Please use this identifier to cite or link to this item: http://hdl.handle.net/1893/12183
Appears in Collections:Faculty of Health Sciences and Sport Journal Articles
Peer Review Status: Refereed
Title: The Patriot Game: Football's Famous 'Tartan Army'
Authors: Bradley, Joseph
Contact Email: j.m.bradley@stir.ac.uk
Keywords: culture
football
identity
nationalism
politics
Issue Date: Jun-2002
Publisher: SAGE Publications / International Sociology of Sport Association
Citation: Bradley J (2002) The Patriot Game: Football's Famous 'Tartan Army', International Review for the Sociology of Sport, 37 (2), pp. 177-197.
Abstract: Whose Scotland? Who is Scottish? What is Scottish? What does Scottish mean in the sporting context? This article seeks to demonstrate that these contemporary questions among others, relating to Scotland and Scottish identity, can be explored through the medium of the most popular sport in Scotland. Further, in an environment where everyone 'volunteers' their Scottishness, the perceived cause of the Scottish international team can be utilized to investigate some of the social, cultural and political complexities that lie underneath an image of oneness. This article concludes that, through the complexity of the Scottish national football side's supporters, we find that popular notions of Scotland can often be incomplete and consideration requires to be given to ethnic, religious and geographical factors in any sociological thesis relating to contemporary Scottish identity.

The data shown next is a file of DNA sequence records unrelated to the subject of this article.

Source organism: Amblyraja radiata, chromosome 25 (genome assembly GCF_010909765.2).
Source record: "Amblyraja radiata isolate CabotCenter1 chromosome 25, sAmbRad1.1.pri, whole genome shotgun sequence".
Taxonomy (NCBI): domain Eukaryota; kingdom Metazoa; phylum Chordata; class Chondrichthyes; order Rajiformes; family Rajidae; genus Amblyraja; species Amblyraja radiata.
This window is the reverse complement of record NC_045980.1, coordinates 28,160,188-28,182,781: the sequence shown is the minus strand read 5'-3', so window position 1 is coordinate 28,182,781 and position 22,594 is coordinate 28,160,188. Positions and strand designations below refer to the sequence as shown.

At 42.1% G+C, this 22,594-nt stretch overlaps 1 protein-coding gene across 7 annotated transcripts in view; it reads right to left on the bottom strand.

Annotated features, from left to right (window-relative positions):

Type: Journal Article
URI: http://hdl.handle.net/1893/12183
DOI Link: http://dx.doi.org/10.1177/1012690202037002004
Rights: The publisher does not allow this work to be made publicly available in this Repository. Please use the Request a Copy feature at the foot of the Repository record to request a copy directly from the author. You can only request a copy if you wish to use this work for your own research or private study.
Affiliation: Sport

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